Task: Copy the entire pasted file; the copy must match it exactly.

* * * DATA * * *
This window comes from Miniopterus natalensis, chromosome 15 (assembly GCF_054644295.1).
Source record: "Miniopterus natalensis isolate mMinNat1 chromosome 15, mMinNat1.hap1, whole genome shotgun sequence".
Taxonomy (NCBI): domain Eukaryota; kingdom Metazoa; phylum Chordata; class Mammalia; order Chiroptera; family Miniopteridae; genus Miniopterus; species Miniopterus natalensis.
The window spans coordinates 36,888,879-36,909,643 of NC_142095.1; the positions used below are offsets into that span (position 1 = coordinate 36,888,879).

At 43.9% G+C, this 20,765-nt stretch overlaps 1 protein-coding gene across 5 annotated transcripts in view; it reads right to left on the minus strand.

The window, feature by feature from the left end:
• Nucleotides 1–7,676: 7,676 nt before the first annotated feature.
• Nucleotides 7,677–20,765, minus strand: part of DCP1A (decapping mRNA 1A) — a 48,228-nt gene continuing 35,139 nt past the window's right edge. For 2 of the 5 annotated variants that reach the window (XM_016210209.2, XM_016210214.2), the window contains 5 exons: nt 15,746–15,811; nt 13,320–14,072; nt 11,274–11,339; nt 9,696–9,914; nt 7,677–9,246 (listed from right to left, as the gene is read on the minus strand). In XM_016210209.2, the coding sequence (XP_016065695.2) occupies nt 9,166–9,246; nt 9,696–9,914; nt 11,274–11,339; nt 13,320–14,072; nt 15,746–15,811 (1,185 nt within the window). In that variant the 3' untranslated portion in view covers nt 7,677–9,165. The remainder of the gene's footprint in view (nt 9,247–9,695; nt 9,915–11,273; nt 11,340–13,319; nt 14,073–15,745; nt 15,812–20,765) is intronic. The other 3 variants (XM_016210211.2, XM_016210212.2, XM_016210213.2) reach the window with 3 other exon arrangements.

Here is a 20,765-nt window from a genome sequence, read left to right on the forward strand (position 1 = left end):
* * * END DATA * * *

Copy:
This window comes from Miniopterus natalensis, chromosome 15 (assembly GCF_054644295.1).
Source record: "Miniopterus natalensis isolate mMinNat1 chromosome 15, mMinNat1.hap1, whole genome shotgun sequence".
Taxonomy (NCBI): domain Eukaryota; kingdom Metazoa; phylum Chordata; class Mammalia; order Chiroptera; family Miniopteridae; genus Miniopterus; species Miniopterus natalensis.
The window spans coordinates 36,888,879-36,909,643 of NC_142095.1; the positions used below are offsets into that span (position 1 = coordinate 36,888,879).

At 43.9% G+C, this 20,765-nt stretch overlaps 1 protein-coding gene across 5 annotated transcripts in view; it reads right to left on the minus strand.

The window, feature by feature from the left end:
• Nucleotides 1–7,676: 7,676 nt before the first annotated feature.
• Nucleotides 7,677–20,765, minus strand: part of DCP1A (decapping mRNA 1A) — a 48,228-nt gene continuing 35,139 nt past the window's right edge. For 2 of the 5 annotated variants that reach the window (XM_016210209.2, XM_016210214.2), the window contains 5 exons: nt 15,746–15,811; nt 13,320–14,072; nt 11,274–11,339; nt 9,696–9,914; nt 7,677–9,246 (listed from right to left, as the gene is read on the minus strand). In XM_016210209.2, the coding sequence (XP_016065695.2) occupies nt 9,166–9,246; nt 9,696–9,914; nt 11,274–11,339; nt 13,320–14,072; nt 15,746–15,811 (1,185 nt within the window). In that variant the 3' untranslated portion in view covers nt 7,677–9,165. The remainder of the gene's footprint in view (nt 9,247–9,695; nt 9,915–11,273; nt 11,340–13,319; nt 14,073–15,745; nt 15,812–20,765) is intronic. The other 3 variants (XM_016210211.2, XM_016210212.2, XM_016210213.2) reach the window with 3 other exon arrangements.

Here is a 20,765-nt window from a genome sequence, read left to right on the forward strand (position 1 = left end):